Steve ‘Turn On the Hate’ Bannon- in the White House – Editorial – The New York Times

“Anyone holding out hope that Donald Trump would govern as a uniter — that the racism, sexism, anti-Semitism and nativism of his campaign were just poses to pick up votes — should think again.

In an ominous sign of what the Trump presidency will actually look like, the president-elect on Sunday appointed Stephen Bannon as his chief White House strategist and senior counselor, an enormously influential post.

Many if not most Americans had never heard of Mr. Bannon before this weekend, and for good reason: He has kept a low profile, even after taking over Mr. Trump’s campaign in August. Before that, he worked as the executive chairman of the Breitbart News Network, parent company of the far-right website Breitbart News, which under Mr. Bannon became what the Southern Poverty Law Center has called a “white ethno-nationalist propaganda mill.” ”

Source: Steve ‘Turn On the Hate’ Bannon, in the White House – The New York Times

Here is a comment I support:

JABarry

Maryland 2 days ago

“Bannon wrote, “Let the grassroots turn on the hate because that’s the ONLY thing that will make [Republican leaders] do their duty.” And what duty is that?

That would be the duty to make America white again (Mr. Trump’s dog whistle decoded). The duty Bannon speaks of is to oppress minorities of color in a white ruled America. Mr. Bannon wants the Republican Party to legislate his hate into law. He called for an outpouring of hate and that hate won the day. What Trump’s election is doing is taking a dirty discarded needle and injecting Bannon’s hate into America’s arteries.

Hard to believe, but Bannon is actually more despicable than Trump. They both lack what makes mankind human, but Bannon is actually using Trump as a chump to spread his venom (ironic because Trump used so many Americans as chumps to buy his snake oil).”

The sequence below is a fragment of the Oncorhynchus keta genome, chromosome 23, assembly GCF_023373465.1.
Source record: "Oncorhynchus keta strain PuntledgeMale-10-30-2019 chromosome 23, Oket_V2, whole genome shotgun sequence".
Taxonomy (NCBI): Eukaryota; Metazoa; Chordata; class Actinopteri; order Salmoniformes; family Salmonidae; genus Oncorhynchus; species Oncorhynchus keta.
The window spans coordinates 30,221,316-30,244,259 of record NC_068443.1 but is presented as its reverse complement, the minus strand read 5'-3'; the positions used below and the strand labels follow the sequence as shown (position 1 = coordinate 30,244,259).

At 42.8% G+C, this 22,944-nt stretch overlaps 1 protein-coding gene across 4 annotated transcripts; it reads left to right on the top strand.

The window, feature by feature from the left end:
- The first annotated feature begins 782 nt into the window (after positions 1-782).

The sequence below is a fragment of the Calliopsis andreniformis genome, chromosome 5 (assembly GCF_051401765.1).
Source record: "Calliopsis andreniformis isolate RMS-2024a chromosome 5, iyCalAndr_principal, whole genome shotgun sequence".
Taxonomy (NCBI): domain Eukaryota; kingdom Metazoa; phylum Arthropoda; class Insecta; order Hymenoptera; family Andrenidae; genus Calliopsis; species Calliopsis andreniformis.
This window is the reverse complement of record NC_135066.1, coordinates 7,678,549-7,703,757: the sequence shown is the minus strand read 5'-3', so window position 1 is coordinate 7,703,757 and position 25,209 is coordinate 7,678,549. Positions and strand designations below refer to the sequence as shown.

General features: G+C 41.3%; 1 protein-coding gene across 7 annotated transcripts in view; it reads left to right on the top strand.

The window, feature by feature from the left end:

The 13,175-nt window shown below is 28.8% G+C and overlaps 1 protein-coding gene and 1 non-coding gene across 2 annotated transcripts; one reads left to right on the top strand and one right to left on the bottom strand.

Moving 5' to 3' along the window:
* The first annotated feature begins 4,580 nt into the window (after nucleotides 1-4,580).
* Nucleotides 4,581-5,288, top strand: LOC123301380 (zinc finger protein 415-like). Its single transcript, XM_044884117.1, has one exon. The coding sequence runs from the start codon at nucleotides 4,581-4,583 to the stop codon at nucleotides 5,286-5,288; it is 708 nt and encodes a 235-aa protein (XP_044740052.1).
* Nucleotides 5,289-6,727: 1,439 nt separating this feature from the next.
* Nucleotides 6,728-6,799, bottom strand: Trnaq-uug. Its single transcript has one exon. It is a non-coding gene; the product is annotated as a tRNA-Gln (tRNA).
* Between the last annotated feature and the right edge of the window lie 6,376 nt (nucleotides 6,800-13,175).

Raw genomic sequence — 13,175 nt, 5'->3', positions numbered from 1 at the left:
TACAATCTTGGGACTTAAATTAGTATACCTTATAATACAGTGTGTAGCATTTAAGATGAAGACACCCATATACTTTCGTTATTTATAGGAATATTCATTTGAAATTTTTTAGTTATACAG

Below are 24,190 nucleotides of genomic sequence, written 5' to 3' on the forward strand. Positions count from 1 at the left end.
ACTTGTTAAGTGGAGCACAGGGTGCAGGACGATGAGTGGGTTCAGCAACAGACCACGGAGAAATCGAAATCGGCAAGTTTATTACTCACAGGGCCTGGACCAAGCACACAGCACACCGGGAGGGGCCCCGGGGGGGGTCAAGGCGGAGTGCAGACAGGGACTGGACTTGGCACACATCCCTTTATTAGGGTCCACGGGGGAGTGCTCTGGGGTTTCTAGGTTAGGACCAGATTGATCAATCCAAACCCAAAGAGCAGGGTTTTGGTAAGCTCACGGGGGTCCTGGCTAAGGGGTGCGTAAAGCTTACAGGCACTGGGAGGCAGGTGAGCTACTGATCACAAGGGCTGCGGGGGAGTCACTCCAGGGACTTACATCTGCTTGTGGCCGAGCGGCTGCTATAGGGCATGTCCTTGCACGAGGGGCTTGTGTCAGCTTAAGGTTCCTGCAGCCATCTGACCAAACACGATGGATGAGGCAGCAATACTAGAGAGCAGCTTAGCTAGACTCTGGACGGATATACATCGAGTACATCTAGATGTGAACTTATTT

To Our Readers – From the Publisher and Executive Editor – The New York Times

“When the biggest political story of the year reached a dramatic and unexpected climax late Tuesday night, our newsroom turned on a dime and did what it has done for nearly two years — cover the 2016 election with agility and creativity.

After such an erratic and unpredictable election there are inevitable questions: Did Donald Trump’s sheer unconventionality lead us and other news outlets to underestimate his support among American voters? What forces and strains in America drove this divisive election and outcome? Most important, how will a president who remains a largely enigmatic figure actually govern when he takes office?”

Source: To Our Readers, From the Publisher and Executive Editor – The New York Times

Thank you for the apology. I remain a proud reader of the NYT, and we all share in missing some of the hidden undercurrents of this election. Those of us who argued for Hillary over Bernie certainly underestimated the Trump base, which Bernie also appealed to. We underestimated the power of targeted negative social media to enhance Hillary’s negatives. Why didn’t they do the same against Trump? I recommend that everyone who wants to understand this election read last weeks Bloomberg Businessweek, “Why the Trump Machine is Built to last,” by Green and Issenberg. They reveal that the Trump campaign used social media, mostly Facebook, to suppress essential voter turnout for Hillary in key, battleground states, with very ugly messages that when to her supporters only, in those areas. NIcholas Kristof’s latest piece “Lies in Guise of News in the Trump Era” is also must reading. We will have to work against this trend of the misuse of social media. I propose that we study the problem, and ask Facebook to block political hate groups from places like Macedonia, that interfere in our elections because for them it is simply profitable to sell hateful smears.